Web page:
# Multistage graph problem with forward approach and backward approach algorithms

In this article, we are going to learn about **Multistage graph problem with its solution** based on dynamic programming i.e. **forward approach and backward approach algorithms** for multistage graph.

Submitted by Shivangi Jain, on August 04, 2018

## Multistage graph problem

- The multistage graph problem is to find a minimum cost from a source to a sink.
- A multistage graph is a directed graph having a number of multiple stages, where stages element should be connected consecutively.
- In this multiple stage graph, there is a vertex whose in degree is
**0**that is known as the source. And the vertex with only one out degree is**0**is known as the destination vertex. - The one end of the multiple stage graphs is at
**i**thus the other reaching end is on**i+1**stage. - If we denote a graph
**G = (V, E)**in which the vertices are partitioned into**K >= 2**disjoints sets,**Vi**,**1 <= I <=K**. So that, if there is an edge**< u, v >**from**u**to**v**in E, the**u £Vi**and**v € v (i+1)**, for some**I**,**1 <= i <= K**. And sets**V1**and**Vk**are such that**|V1| = |Vk| = 1**.

### Algorithm for Forward Approach

1. F graph (graph G, int K, int n, int p[]) 2. { 3. Float cost [max size], int d [max size], r; 4. Cost [n] = 0.0 5. For (int j = n-1; j>= 1; j--) 6. { 7. Let r be a vertex such thatis an edge of G and C[j][r] + cost[r] is minimum; 8. Cost [j] = C[j][r] + Cost[r] 9. D [j] = r 10. } 11. P [1] = 1 , P[k] = n 12. For (j = 2 ; j <= K-1; j++) 13. P[j] = d[P(j-1)]; 14. }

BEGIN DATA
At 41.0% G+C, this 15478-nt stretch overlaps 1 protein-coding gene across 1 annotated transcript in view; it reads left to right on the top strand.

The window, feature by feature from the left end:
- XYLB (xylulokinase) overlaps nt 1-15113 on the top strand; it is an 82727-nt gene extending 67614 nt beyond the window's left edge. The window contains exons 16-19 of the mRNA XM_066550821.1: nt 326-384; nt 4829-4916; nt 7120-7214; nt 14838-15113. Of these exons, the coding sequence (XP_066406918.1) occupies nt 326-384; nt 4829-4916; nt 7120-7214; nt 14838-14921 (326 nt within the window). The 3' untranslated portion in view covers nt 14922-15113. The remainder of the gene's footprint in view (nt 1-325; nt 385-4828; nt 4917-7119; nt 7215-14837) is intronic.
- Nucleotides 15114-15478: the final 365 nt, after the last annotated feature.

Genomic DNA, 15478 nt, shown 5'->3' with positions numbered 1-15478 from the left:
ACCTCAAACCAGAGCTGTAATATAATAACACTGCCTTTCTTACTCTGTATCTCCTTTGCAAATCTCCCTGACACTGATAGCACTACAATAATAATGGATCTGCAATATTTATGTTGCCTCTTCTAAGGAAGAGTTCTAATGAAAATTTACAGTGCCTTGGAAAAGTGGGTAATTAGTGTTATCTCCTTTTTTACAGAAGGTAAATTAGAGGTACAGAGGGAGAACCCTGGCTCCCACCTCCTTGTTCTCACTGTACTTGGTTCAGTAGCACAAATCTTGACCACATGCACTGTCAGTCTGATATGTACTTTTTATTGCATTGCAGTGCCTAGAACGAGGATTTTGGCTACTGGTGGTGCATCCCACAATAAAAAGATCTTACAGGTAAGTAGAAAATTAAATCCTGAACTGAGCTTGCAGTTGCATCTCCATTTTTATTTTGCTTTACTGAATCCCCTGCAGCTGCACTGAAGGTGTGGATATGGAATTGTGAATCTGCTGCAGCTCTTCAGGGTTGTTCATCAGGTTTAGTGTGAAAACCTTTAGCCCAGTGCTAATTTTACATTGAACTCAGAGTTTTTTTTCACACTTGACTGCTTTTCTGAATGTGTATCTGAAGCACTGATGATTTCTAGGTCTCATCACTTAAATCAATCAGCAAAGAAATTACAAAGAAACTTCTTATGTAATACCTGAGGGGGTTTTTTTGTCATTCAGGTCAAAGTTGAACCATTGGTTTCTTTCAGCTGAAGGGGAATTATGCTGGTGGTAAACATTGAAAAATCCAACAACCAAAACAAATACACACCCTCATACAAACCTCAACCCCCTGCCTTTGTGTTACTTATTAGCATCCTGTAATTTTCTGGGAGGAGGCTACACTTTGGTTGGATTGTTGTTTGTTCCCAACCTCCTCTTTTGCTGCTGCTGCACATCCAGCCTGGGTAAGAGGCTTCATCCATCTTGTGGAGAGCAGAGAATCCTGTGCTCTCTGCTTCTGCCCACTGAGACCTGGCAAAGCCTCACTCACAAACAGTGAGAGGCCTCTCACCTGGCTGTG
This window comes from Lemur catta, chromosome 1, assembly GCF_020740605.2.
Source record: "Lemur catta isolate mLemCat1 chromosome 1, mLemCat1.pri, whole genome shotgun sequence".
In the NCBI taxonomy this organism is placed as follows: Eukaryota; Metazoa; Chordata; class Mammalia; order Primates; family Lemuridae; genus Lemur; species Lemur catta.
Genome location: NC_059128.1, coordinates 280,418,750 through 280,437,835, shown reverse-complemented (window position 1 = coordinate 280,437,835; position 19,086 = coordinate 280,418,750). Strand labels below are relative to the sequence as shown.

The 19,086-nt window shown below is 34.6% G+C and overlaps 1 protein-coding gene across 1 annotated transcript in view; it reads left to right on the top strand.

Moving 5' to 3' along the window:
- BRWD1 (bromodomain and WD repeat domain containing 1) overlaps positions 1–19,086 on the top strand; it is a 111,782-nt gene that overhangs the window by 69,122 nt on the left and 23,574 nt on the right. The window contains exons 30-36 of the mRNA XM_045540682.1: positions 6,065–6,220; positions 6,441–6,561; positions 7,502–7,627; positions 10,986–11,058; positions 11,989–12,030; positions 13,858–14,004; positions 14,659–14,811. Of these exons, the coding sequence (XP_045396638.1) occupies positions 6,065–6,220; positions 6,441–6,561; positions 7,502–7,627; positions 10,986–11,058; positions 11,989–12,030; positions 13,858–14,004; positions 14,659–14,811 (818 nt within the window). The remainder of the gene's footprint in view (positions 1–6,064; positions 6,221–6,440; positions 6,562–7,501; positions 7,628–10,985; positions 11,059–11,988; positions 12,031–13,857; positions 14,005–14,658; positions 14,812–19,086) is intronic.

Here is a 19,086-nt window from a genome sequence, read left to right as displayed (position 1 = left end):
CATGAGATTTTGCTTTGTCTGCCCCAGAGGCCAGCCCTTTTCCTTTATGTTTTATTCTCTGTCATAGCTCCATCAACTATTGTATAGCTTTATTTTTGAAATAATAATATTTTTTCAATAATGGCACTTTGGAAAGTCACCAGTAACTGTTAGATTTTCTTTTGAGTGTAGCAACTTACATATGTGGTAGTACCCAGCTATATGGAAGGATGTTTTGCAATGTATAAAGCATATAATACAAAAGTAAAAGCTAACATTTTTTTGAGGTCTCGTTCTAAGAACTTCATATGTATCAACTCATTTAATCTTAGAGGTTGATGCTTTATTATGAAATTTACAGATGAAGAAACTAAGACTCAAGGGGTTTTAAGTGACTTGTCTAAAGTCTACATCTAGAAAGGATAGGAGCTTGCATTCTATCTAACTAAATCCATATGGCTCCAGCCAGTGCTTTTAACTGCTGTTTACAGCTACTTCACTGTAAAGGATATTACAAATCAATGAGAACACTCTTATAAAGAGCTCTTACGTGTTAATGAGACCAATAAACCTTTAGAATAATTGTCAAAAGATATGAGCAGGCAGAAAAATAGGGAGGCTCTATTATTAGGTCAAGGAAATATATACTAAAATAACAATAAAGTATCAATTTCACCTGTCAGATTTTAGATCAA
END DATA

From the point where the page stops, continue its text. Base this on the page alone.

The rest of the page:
**Input = input** is a **K** stage graph **G = (V, E)** with **n** vertices indexed in order of stages.

**E** is a set of an edge.

**C [i][j]** is the cost or weight of the edge **[i][j]**

### Algorithm for Backward Approach

1. Algorithm BGraph (G, K, n, p) 2. // some function as FGraph 3. { 4. B cost [1] = 0.0; 5. For j = 2 to n do 6. { 7. // compute b cost [j]. 8. Let r be such thatis an edge of 9. G and b cost [r] + c [r, j]; 10. D [j] = r; 11. } 12. // find a minimum cost path 13. P [1] = 1; p [k] = n; 14. For j = k-1 to 2 do p[j] = d [p (j+1)]; 15. }

If we consider **s** as the vertex in **V1** and **t** as the vertex in **Vk**. The vertex **s** is supposed as the source and vertex **t** as the sink. The cost of a path from **s** to **t** is the sum of the costs of the edges on the path.

Here, each set **Vi** defines a stage in the graph. Each path starts from stage 1 goes to stage 2 then to stage 3 and so on, because of constraints on **E**.

The minimum cost of **s** to **t** path is indicated by a dashed line. This method can be used for solving many problems such as allocating some resources to given number of projects with the intent to find the maximum profit.

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